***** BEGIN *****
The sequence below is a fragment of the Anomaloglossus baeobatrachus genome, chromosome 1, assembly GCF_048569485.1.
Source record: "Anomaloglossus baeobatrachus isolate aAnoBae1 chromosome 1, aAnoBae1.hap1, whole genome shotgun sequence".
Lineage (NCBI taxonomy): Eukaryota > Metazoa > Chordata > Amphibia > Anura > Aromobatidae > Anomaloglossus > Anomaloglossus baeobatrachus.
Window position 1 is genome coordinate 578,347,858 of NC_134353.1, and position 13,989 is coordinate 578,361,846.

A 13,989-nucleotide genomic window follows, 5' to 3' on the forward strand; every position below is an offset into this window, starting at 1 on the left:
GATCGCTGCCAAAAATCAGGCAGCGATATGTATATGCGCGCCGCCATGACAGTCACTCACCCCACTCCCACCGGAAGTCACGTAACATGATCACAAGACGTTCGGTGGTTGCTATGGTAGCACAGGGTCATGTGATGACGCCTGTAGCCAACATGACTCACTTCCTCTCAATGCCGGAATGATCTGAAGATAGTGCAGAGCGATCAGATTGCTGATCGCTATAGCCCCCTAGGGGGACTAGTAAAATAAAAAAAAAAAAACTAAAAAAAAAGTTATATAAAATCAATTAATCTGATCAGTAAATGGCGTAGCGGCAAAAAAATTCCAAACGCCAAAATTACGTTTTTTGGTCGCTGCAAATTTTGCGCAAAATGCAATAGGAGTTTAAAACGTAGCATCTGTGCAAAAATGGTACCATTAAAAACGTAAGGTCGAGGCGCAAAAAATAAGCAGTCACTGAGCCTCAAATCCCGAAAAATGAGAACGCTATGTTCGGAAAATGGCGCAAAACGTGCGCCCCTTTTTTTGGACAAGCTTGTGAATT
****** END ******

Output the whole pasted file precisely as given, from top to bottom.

The sequence below is a fragment of the Anomaloglossus baeobatrachus genome, chromosome 1, assembly GCF_048569485.1.
Source record: "Anomaloglossus baeobatrachus isolate aAnoBae1 chromosome 1, aAnoBae1.hap1, whole genome shotgun sequence".
Lineage (NCBI taxonomy): Eukaryota > Metazoa > Chordata > Amphibia > Anura > Aromobatidae > Anomaloglossus > Anomaloglossus baeobatrachus.
Window position 1 is genome coordinate 578,347,858 of NC_134353.1, and position 13,989 is coordinate 578,361,846.

A 13,989-nucleotide genomic window follows, 5' to 3' on the forward strand; every position below is an offset into this window, starting at 1 on the left:
GATCGCTGCCAAAAATCAGGCAGCGATATGTATATGCGCGCCGCCATGACAGTCACTCACCCCACTCCCACCGGAAGTCACGTAACATGATCACAAGACGTTCGGTGGTTGCTATGGTAGCACAGGGTCATGTGATGACGCCTGTAGCCAACATGACTCACTTCCTCTCAATGCCGGAATGATCTGAAGATAGTGCAGAGCGATCAGATTGCTGATCGCTATAGCCCCCTAGGGGGACTAGTAAAATAAAAAAAAAAAAACTAAAAAAAAAGTTATATAAAATCAATTAATCTGATCAGTAAATGGCGTAGCGGCAAAAAAATTCCAAACGCCAAAATTACGTTTTTTGGTCGCTGCAAATTTTGCGCAAAATGCAATAGGAGTTTAAAACGTAGCATCTGTGCAAAAATGGTACCATTAAAAACGTAAGGTCGAGGCGCAAAAAATAAGCAGTCACTGAGCCTCAAATCCCGAAAAATGAGAACGCTATGTTCGGAAAATGGCGCAAAACGTGCGCCCCTTTTTTTGGACAAGCTTGTGAATT